The structures that bind our society are both liberatory and corrupting; they offer us the scaffolding from which we can build more than individual connections and yet they offer us limitations to our very being. Understanding this as a constant tension- that democracy is neither ever fully achieved nor fully avoided- is an insight that will keep us ever vigilant. We are, each of us, born to navigate the entirety of what happens between birth and death successfully and it is within the very elements of humanness that our freedom lies:

“Authoritarian regimes create forces which oppose them by pushing against a peoples will to truth, love and self-realization.”
Conspiracy as governance– Julian Assange

all quotes from episode 8 have been taken from the fantastic transcriptions over at the WikiLeaks Forum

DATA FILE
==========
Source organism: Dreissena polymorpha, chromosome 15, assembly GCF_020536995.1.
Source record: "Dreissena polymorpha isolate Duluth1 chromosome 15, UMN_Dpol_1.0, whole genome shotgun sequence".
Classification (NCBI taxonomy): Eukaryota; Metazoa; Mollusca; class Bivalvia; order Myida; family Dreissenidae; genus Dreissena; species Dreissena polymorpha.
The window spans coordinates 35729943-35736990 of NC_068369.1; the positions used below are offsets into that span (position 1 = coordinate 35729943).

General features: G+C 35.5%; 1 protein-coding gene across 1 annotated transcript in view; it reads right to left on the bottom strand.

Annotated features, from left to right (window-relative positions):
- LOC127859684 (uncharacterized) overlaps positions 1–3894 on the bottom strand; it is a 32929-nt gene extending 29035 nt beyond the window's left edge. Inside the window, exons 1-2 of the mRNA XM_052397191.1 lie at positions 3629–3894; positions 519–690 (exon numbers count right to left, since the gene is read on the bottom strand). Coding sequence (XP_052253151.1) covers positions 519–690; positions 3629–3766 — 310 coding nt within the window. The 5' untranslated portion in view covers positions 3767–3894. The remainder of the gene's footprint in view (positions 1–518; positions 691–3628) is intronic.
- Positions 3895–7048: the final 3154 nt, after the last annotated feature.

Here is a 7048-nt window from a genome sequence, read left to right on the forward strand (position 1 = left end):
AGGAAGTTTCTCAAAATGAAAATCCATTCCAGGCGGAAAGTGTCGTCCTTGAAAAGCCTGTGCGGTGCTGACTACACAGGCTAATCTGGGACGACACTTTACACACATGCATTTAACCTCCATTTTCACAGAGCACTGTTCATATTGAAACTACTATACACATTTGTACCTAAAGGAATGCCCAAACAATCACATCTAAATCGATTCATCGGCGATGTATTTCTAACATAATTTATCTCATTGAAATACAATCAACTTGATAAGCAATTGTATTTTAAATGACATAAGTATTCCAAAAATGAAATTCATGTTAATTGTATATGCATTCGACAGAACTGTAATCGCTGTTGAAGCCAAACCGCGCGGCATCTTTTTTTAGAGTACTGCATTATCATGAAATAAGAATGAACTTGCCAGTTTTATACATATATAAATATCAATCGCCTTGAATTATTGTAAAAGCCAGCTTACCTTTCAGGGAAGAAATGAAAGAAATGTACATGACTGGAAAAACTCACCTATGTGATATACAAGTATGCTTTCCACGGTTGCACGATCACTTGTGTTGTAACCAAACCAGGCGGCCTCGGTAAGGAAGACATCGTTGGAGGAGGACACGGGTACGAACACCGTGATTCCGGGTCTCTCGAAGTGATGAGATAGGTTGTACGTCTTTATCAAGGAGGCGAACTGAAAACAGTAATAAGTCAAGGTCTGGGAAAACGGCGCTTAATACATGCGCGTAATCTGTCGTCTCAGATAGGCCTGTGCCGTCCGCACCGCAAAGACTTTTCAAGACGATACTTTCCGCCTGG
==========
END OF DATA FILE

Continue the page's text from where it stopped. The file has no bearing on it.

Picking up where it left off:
You can exert your political might by (among other things):
contacting your MP and demanding that your voice is heard. Find an ‘Open Letter to David Cameron, Prime Minster’, here which you can copy and paste from
-Urging your MP to sign this Early Day Motion
-Going along to demonstrations such as the day of Action Against ACTA (June 9th) taking along resources from our demo kit (here)and here and talking to others about why WikiLeaks is so important
-Joining in discussions over at the WL Forum where you can find details of the numerous and wonderful WikiLeaks supporter-projects
-Donate to WikiLeaks here